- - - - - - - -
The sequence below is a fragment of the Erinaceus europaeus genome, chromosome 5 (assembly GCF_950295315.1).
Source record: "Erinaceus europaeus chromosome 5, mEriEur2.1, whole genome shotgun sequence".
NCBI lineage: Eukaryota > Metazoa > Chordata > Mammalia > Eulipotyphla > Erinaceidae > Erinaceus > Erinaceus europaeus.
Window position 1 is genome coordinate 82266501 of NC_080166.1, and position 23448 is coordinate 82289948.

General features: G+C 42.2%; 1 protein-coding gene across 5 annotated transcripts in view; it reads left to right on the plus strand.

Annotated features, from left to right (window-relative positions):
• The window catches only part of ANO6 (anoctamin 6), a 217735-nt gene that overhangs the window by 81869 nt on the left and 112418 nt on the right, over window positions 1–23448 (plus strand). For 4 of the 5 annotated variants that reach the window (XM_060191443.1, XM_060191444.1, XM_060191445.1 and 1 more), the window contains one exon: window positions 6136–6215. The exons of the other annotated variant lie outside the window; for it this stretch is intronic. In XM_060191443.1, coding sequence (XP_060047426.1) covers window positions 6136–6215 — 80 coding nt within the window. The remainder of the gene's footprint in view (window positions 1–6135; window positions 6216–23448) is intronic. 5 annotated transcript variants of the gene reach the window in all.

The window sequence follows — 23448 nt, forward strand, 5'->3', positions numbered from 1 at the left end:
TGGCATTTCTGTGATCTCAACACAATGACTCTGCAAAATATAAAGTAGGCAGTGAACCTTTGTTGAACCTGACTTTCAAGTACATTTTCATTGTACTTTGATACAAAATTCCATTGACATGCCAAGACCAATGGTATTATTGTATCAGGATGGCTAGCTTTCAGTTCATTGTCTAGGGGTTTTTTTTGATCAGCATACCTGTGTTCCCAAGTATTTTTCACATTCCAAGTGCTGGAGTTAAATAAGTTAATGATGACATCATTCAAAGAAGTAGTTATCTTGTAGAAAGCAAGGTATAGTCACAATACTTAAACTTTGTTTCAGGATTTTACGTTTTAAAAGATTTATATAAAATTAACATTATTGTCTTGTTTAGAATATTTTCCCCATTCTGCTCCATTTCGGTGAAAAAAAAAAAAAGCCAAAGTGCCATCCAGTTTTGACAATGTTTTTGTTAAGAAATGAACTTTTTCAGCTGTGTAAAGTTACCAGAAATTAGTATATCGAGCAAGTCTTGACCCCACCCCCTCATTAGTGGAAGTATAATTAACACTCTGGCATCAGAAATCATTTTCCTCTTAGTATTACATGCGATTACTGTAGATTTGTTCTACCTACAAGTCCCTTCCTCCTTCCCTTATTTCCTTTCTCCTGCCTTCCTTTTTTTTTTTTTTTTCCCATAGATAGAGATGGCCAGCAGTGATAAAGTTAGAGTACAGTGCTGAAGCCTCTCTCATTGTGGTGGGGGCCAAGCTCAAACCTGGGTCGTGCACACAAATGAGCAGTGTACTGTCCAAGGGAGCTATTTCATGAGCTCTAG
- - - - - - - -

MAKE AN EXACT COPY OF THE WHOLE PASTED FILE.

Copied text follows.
The sequence below is a fragment of the Erinaceus europaeus genome, chromosome 5 (assembly GCF_950295315.1).
Source record: "Erinaceus europaeus chromosome 5, mEriEur2.1, whole genome shotgun sequence".
NCBI lineage: Eukaryota > Metazoa > Chordata > Mammalia > Eulipotyphla > Erinaceidae > Erinaceus > Erinaceus europaeus.
Window position 1 is genome coordinate 82266501 of NC_080166.1, and position 23448 is coordinate 82289948.

General features: G+C 42.2%; 1 protein-coding gene across 5 annotated transcripts in view; it reads left to right on the plus strand.

Annotated features, from left to right (window-relative positions):
• The window catches only part of ANO6 (anoctamin 6), a 217735-nt gene that overhangs the window by 81869 nt on the left and 112418 nt on the right, over window positions 1–23448 (plus strand). For 4 of the 5 annotated variants that reach the window (XM_060191443.1, XM_060191444.1, XM_060191445.1 and 1 more), the window contains one exon: window positions 6136–6215. The exons of the other annotated variant lie outside the window; for it this stretch is intronic. In XM_060191443.1, coding sequence (XP_060047426.1) covers window positions 6136–6215 — 80 coding nt within the window. The remainder of the gene's footprint in view (window positions 1–6135; window positions 6216–23448) is intronic. 5 annotated transcript variants of the gene reach the window in all.

The window sequence follows — 23448 nt, forward strand, 5'->3', positions numbered from 1 at the left end:
TGGCATTTCTGTGATCTCAACACAATGACTCTGCAAAATATAAAGTAGGCAGTGAACCTTTGTTGAACCTGACTTTCAAGTACATTTTCATTGTACTTTGATACAAAATTCCATTGACATGCCAAGACCAATGGTATTATTGTATCAGGATGGCTAGCTTTCAGTTCATTGTCTAGGGGTTTTTTTTGATCAGCATACCTGTGTTCCCAAGTATTTTTCACATTCCAAGTGCTGGAGTTAAATAAGTTAATGATGACATCATTCAAAGAAGTAGTTATCTTGTAGAAAGCAAGGTATAGTCACAATACTTAAACTTTGTTTCAGGATTTTACGTTTTAAAAGATTTATATAAAATTAACATTATTGTCTTGTTTAGAATATTTTCCCCATTCTGCTCCATTTCGGTGAAAAAAAAAAAAAGCCAAAGTGCCATCCAGTTTTGACAATGTTTTTGTTAAGAAATGAACTTTTTCAGCTGTGTAAAGTTACCAGAAATTAGTATATCGAGCAAGTCTTGACCCCACCCCCTCATTAGTGGAAGTATAATTAACACTCTGGCATCAGAAATCATTTTCCTCTTAGTATTACATGCGATTACTGTAGATTTGTTCTACCTACAAGTCCCTTCCTCCTTCCCTTATTTCCTTTCTCCTGCCTTCCTTTTTTTTTTTTTTTTCCCATAGATAGAGATGGCCAGCAGTGATAAAGTTAGAGTACAGTGCTGAAGCCTCTCTCATTGTGGTGGGGGCCAAGCTCAAACCTGGGTCGTGCACACAAATGAGCAGTGTACTGTCCAAGGGAGCTATTTCATGAGCTCTAG